When Jada stole the show at this week’s Lox vs. Dipset Verzuz battle, he did it with substance over style. And that’s the story of his career.
In 2001, Allen Iverson was on the top of the world. Yes, he lost a gut-wrenching NBA Finals against the Kobe-Shaq Lakers, but ultimately, nobody was overshadowing Bubba Chuck. He was the most popular player in the league, a transcendent star with a singular aesthetic and a sneaker line reaching levels of popularity only enjoyed by Michael Jordan.
If Mike left the league in a rough spot with his retirement after the 1998 Finals, Iverson was carrying them back to relevance.
He was a reigning NBA MVP set to unveil his fifth sneaker, the Reebok Answer V, and with carte blanche for marketing and promotion, it was up to Iverson and legendary music mogul Steve Stoute to put together a plan. So, did they tap Jay-Z or Nelly or Outkast or DMX or any of the other stars sitting atop the charts to provide a soundtrack?
Stoute and A.I. called one of the most respected pens and voices in the game. An unquestioned legend with nary a blemish on his resume.
They called Jadakiss.
“Steve Stoute put [that] together,” Kiss told SLAM in 2015. “They told me about the sneaker, about the technology of the sneaker, and the rest was just my knowledge of A.I.” So, why did Iverson and Stoute lean on Kiss knowing that bigger stars were within arm’s length? Rap’s unquestioned king, Jay-Z, was just two years away from a monumental Reebok deal that would see him become the first rapper with a major signature sneaker, and his relationship with Stoute was long-running.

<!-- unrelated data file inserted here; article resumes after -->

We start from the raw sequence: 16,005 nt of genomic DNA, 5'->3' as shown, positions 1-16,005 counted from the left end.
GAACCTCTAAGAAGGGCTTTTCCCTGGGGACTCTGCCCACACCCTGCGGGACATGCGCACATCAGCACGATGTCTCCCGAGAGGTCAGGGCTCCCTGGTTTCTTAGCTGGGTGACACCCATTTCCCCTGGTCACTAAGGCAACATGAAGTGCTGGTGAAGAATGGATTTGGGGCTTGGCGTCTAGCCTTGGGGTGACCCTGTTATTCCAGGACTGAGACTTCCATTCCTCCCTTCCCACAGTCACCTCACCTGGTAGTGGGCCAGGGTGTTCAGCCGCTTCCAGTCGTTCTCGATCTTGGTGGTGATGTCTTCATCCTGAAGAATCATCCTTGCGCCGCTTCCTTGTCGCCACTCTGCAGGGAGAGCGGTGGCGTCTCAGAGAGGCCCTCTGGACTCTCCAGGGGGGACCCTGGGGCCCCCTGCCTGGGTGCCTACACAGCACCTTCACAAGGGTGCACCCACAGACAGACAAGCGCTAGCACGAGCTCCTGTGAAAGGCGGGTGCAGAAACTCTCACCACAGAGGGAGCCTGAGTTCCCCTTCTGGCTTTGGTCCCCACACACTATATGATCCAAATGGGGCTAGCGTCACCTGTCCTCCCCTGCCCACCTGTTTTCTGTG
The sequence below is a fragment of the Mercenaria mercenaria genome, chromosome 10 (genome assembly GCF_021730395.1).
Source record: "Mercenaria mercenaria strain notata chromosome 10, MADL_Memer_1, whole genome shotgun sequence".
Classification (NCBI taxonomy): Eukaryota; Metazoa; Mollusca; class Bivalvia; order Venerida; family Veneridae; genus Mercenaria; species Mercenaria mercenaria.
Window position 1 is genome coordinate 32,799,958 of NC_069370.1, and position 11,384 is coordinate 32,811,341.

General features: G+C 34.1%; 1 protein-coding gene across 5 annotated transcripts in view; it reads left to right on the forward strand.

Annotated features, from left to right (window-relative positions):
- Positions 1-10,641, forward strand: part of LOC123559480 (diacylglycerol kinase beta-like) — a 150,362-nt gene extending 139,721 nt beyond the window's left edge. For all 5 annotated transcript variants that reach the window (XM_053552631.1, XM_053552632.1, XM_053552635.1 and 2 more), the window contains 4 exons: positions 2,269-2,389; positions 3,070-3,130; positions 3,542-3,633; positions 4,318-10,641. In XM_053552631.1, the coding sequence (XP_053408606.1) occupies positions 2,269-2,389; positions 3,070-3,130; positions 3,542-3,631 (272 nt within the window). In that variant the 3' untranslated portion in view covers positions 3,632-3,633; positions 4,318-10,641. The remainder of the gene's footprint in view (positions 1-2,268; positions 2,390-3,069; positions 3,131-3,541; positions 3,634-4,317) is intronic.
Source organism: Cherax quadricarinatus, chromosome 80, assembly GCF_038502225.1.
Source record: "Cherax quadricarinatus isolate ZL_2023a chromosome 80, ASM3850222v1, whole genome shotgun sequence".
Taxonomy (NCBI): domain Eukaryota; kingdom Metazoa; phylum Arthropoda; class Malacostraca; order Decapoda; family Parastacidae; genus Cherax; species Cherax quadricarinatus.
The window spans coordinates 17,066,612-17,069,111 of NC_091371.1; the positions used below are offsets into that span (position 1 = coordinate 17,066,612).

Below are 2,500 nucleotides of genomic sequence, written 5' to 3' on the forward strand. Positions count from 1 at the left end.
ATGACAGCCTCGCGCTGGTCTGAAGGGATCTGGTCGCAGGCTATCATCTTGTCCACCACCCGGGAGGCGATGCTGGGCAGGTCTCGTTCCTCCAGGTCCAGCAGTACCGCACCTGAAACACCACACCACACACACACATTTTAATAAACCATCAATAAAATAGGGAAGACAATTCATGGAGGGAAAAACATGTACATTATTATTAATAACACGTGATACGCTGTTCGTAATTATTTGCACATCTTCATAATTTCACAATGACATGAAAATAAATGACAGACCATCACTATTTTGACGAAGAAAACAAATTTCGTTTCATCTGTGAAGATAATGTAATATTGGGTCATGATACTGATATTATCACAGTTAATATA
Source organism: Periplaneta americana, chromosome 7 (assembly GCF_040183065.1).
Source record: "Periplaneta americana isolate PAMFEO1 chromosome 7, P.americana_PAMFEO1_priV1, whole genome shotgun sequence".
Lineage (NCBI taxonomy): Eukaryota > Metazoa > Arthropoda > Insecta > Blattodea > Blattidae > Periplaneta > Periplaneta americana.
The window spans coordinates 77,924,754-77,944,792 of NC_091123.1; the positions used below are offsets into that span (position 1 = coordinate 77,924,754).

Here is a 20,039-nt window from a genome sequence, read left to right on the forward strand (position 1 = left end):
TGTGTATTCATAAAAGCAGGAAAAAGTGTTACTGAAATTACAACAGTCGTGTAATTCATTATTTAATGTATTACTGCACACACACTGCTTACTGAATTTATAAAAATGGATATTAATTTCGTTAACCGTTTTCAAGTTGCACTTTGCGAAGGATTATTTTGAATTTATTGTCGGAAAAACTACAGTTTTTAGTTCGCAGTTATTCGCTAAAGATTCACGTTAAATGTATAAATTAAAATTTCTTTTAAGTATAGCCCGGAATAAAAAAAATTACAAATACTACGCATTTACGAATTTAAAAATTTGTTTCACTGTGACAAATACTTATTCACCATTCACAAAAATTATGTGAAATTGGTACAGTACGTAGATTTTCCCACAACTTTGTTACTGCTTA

Just last year, Stoute told The Undefeated that the Kiss/Iverson commercials were still his favorite moments of rap-basketball intersection ever. Iverson would say in 2016 that Kiss was in his all-time pantheon of MCs alongside fellow legends 2 Pac, The Notorious BIG, Nas, Jay-Z, and André 3000.
It was respect for Jada as a lyricist and one of the best rappers of all time that won over Iverson and Stoute. And in true Jadakiss fashion, he delivered to the point that the audio from the commercial actually received radio play.
Fast forward to 2021. Tuesday night, Aug. 3. Jada and The Lox headed to Madison Square Garden to face commercial superstars Cam’ron, Jim Jones, and Juelz Santana — a.k.a. Dipset — in a Verzuz battle tailor-made for project stoops and six-inch wheat Timberlands.
The Lox were the underdogs in terms of record sales, hits, and the other things that seemingly win these battles — but Jada was the X-factor. The respect he commands, the presence he carries around with him, and his ability to steal the show were on full display.
And by the end of the night, Juelz himself called Jada the MVP of the show.
It was clear, Jadakiss won the battle, won the night, and showed yet again that respect trumps all. Record sales and popularity are flash; Kiss won with substance.
Just like he always has.